Air Canada could have doubled your money quite easily if you had bought it when it slumped down to its all-time low during the peak of the 2020 crash. It got quite close to a single-digit share price, and buying then would have made it an ideal recovery bet.
But what about now? If you buy Air Canada at its current valuation, can it double up your investment before 2021 comes to an end? The share price has reached those values before the pandemic. But it might be difficult to predict whether it has what it takes to reach its pre-pandemic height again or surpass it to double your investment.
Air Canada stock
Air Canada stock is now down 11% from its 2021 peak. It was a gradual slide, and the company has hovered around the same value point for the last two weeks, so the chance of it slipping further might not be very high. But that also means that we can’t be very sure that the stock will soar high and go through another major growth phase.
Investor sentiment around Air Canada is definitely shifting, but people are still wary. Even if the fear of the pandemic is buried deep in people’s hearts, the pragmatic side might be keeping them going all-out on Air Canada, hoping that it might mimic its pre-pandemic growth phase. Partly because of the financial slump the company is in and is likely to stay for at least a couple more years.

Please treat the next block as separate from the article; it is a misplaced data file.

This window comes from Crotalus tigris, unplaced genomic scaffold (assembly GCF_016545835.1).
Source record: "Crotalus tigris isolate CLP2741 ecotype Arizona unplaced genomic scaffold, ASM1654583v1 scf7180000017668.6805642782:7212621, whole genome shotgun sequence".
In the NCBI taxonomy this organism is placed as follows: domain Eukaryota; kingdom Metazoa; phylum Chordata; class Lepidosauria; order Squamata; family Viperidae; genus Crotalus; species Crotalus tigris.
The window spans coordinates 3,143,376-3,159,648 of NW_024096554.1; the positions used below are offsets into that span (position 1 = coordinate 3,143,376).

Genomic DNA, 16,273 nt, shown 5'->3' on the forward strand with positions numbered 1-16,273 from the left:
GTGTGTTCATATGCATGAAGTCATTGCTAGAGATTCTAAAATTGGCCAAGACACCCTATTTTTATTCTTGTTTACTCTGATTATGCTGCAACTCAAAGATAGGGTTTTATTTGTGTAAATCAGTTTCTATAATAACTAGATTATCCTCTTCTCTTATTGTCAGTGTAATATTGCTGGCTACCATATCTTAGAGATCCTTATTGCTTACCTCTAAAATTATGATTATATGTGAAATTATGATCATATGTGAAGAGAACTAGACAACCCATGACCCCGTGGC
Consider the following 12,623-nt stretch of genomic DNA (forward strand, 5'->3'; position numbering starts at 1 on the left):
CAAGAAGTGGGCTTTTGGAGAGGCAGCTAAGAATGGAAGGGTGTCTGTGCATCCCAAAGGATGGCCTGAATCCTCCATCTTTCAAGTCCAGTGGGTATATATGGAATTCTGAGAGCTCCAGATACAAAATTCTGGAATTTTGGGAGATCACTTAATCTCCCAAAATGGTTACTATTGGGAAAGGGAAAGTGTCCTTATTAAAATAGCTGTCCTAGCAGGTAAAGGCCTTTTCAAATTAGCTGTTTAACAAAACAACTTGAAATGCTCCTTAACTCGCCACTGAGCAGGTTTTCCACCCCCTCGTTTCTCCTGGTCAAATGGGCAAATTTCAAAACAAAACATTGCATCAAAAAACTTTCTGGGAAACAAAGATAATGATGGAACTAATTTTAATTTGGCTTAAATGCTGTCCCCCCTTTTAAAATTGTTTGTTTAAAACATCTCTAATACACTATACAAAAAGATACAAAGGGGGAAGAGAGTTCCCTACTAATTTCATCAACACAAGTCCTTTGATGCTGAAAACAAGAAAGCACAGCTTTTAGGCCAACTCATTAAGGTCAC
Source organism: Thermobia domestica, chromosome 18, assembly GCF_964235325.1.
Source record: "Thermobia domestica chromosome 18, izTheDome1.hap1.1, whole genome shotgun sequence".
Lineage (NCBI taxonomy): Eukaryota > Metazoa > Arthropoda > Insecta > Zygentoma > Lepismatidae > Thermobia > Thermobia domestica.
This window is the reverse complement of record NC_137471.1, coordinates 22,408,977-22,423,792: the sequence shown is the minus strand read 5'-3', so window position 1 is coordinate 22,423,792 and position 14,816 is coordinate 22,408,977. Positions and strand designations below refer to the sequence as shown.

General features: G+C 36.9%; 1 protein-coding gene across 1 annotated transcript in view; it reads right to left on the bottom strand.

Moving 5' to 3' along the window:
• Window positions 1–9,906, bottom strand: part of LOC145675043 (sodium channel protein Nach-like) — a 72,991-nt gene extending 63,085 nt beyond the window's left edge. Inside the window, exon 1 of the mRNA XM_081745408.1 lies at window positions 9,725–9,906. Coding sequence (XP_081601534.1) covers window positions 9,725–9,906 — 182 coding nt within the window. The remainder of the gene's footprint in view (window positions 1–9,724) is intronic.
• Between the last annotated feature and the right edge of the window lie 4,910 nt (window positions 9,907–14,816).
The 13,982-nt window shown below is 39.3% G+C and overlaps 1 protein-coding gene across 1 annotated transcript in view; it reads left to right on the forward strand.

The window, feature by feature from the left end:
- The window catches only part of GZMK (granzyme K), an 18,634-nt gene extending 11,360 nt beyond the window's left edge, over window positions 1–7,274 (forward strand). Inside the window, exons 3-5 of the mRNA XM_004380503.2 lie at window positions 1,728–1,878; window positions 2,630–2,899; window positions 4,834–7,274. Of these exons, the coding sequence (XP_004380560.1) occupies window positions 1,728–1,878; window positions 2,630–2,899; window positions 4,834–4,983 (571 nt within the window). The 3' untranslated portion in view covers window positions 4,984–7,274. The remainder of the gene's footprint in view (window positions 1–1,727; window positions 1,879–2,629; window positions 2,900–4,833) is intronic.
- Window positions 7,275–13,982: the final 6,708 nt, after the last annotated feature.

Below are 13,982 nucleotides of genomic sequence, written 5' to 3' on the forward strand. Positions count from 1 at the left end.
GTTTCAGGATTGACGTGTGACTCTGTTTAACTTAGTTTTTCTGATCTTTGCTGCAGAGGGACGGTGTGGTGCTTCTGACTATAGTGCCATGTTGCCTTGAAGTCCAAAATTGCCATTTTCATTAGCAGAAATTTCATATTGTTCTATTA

So if investors don’t flock to Air Canada and instigate another three-digit growth in less than nine months, the chances that Air Canada can double your money in 2021 are relatively low.
The current strengths and weaknesses
The major strength of Air Canada, which will justifiably keep investors attracted in the future as well, is the company’s resilience. Despite the speculation surrounding the bankruptcy, the company managed to pull through some really tough times. The company survived even though the operational capacity went down to single-digit and international travel revenue, which makes up the bulk of the company’s revenue, almost trickled down to nothing.
It still has a dominant position in the local airline sector. The weaknesses include the financial burden the company is carrying, the slow recovery pace, and the negative speculation around the Transat deal. If the deal goes through, Air Canada might get a significant boost because, along with the assets and debt of Transat, Air Canada will also inherit a major segment of airline business through this deal.
While nothing in the near future is expected to cause the stock to significantly dip or start to tear, we are also not seeing a gradual ascent that might see the stock reach its pre-pandemic height. The situation might change in the next few months. We have yet to see the impact of summer travel on Air Canada’s business and the boost it might get from the government aid that’s expected to come around.